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Handling missing data in model-based clustering

06/04/2020
by   Alessio Serafini, et al.
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Gaussian Mixture models (GMMs) are a powerful tool for clustering, classification and density estimation when clustering structures are embedded in the data. The presence of missing values can largely impact the GMMs estimation process, thus handling missing data turns out to be a crucial point in clustering, classification and density estimation. Several techniques have been developed to impute the missing values before model estimation. Among these, multiple imputation is a simple and useful general approach to handle missing data. In this paper we propose two different methods to fit Gaussian mixtures in the presence of missing data. Both methods use a variant of the Monte Carlo Expectation-Maximisation (MCEM) algorithm for data augmentation. Thus, multiple imputations are performed during the E-step, followed by the standard M-step for a given eigen-decomposed component-covariance matrix. We show that the proposed methods outperform the multiple imputation approach, both in terms of clusters identification and density estimation.

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1 Introduction

In many real applications, observations are subject to missing entries during the data collection process. Thus, handling these missing values is a crucial point in model estimation. This aspect is also fundamental in pattern recognition, where missing values can be informative, and an inaccurate treatment can lead to serious errors in classification and density estimation. Before focusing on the methods available for dealing with missing data, it is necessary to specify the nature of the missing mechanism

(Rubin:1976)

. This describes how the probability of a missing value is related to the data and, although in general it is unknown and unobservable, it is necessary to make some assumptions about the underlying missing mechanism. Often the validity of the methods used in practical applications depend on whether or not these assumptions are fulfilled. Three different missing mechanisms are common in the literature: Missing Completely At Random (MCAR), Missing At Random (MAR), and Missing Not At Random (MNAR). For the technical details and definitions we refer to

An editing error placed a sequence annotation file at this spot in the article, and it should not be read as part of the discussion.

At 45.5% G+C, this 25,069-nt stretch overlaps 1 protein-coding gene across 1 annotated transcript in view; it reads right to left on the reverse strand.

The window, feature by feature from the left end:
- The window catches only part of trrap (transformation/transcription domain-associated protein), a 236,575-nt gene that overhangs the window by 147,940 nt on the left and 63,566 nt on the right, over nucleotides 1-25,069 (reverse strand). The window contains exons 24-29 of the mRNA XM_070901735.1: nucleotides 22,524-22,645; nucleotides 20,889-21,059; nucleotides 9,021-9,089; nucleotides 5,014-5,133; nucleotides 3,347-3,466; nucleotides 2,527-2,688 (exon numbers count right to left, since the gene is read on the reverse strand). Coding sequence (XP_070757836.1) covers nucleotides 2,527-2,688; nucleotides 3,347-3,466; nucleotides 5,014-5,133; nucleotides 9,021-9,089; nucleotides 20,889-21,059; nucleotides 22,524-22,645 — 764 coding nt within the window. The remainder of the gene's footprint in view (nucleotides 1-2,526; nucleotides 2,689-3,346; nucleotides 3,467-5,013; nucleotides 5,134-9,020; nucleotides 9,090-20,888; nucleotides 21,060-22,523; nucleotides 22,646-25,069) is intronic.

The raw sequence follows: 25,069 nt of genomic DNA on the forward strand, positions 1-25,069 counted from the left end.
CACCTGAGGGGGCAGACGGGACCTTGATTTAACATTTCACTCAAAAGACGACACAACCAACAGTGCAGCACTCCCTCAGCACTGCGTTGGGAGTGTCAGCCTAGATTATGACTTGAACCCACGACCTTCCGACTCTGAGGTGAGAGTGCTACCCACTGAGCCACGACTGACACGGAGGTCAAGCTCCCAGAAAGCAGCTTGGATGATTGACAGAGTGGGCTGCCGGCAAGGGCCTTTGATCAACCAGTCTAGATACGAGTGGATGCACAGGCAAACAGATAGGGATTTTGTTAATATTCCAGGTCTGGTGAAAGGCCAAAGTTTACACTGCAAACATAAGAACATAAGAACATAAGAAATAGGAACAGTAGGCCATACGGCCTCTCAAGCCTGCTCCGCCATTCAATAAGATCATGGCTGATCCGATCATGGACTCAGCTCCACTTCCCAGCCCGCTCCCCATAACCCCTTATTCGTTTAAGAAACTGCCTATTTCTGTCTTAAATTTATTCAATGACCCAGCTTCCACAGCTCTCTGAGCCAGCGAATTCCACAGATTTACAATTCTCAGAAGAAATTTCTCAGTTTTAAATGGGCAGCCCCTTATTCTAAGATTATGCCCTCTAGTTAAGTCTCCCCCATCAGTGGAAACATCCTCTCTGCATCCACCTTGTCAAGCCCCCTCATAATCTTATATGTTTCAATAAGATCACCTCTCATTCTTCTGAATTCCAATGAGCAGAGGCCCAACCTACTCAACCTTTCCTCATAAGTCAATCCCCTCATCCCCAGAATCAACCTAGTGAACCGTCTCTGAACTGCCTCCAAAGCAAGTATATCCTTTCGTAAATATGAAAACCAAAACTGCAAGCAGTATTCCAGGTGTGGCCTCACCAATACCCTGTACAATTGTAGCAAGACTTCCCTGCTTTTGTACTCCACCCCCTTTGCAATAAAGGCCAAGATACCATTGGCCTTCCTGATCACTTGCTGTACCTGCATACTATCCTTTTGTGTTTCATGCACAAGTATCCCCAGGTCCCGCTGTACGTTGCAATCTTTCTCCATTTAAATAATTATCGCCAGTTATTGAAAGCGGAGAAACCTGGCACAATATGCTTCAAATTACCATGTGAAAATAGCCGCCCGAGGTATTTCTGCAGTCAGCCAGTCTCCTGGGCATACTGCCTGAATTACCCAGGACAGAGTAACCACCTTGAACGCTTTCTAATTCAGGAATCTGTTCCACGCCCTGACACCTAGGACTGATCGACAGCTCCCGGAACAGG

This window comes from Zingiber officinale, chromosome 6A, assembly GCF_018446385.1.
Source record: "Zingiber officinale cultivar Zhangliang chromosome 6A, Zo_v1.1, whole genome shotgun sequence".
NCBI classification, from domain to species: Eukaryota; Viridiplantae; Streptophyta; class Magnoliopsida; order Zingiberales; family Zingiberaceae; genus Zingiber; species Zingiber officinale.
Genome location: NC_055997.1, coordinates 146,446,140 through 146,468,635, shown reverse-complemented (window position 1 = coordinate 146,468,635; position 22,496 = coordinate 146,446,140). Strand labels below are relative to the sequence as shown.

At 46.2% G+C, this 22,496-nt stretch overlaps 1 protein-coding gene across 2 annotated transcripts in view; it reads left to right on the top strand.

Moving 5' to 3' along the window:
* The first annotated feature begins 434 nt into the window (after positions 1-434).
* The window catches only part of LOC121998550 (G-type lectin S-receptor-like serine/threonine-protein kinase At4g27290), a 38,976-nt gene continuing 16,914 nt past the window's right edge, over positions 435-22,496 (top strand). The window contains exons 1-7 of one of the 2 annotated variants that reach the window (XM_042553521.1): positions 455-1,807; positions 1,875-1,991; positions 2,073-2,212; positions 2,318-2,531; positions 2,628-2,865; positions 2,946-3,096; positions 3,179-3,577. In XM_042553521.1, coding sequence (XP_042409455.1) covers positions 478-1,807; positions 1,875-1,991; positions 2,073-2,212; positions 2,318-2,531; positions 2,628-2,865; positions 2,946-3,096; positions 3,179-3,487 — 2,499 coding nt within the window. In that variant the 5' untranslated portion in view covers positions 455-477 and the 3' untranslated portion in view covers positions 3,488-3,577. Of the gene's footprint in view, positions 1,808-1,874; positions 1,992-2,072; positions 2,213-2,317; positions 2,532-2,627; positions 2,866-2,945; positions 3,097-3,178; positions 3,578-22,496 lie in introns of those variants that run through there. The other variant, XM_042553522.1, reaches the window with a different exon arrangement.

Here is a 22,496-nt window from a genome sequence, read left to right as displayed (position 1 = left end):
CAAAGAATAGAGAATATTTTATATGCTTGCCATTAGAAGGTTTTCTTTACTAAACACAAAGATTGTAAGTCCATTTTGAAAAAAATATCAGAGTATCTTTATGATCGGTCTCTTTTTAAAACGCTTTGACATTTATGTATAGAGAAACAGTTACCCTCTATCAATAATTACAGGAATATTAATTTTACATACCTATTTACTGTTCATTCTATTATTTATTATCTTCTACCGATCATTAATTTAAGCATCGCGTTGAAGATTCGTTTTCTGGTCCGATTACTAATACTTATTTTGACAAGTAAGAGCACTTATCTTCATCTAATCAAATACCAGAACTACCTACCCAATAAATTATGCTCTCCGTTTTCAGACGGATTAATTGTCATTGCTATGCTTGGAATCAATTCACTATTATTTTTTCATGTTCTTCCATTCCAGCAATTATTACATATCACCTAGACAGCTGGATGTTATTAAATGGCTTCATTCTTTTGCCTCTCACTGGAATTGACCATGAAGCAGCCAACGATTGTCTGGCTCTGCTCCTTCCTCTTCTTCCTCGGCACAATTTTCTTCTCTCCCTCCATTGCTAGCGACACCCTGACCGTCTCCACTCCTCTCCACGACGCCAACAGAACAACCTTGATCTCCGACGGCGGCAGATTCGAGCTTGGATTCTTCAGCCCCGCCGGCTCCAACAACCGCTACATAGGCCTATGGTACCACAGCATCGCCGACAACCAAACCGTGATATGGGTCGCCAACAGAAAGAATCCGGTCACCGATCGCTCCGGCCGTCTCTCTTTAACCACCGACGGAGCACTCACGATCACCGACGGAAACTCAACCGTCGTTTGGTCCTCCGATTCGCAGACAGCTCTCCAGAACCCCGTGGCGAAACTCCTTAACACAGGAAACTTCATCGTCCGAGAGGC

Little:Rubin:2002. We note, however, that under the MCAR and MAR assumptions the missing mechanism is considered to be ignorable, i.e. model parameters are not affected by the distribution of the missing data.

Different approaches for dealing with missing values can be found in the literature. In the listwise/casewise deletion approach observations with missing entries are removed, and models are estimated using only the full set of observed data (Little:Rubin:2002, Chap. 3). This approach is simple and fast to implement, but the estimates may be biased due to the loss of information caused by the removal of part of the data. Another popular approach is to impute the missing observations, that is somehow fill in the missing data with a single value or a set of values. Single imputation methods are the mean imputation, which fill the missing values with the mean or the conditional mean (Wilks:1932), the regression imputation (Buck:1960), which replaces missing values with predicted scores from a regression model, and its stochastic version (Little:Rubin:2002, Sec. 4.3), the hot-deck imputation (Ford:1983), which is a collection of techniques that impute the missing values with scores from similar observations. Multiple imputation refers to a set of procedures that fill the missing values with different plausible values, thus generating different complete datasets. Then, each complete dataset is analysed and the results are combined to reflect the uncertainty due to the presence of missing values (rubin1987multiple; schafer1997analysis). Finally, model-based procedures assume a specific distribution for the observed data and draw inference on parameters based on the likelihood. A popular method for Maximum-Likelihood in missing-data problems is the Expectation-Maximisation (EM) algorithm (dempster1977maximum).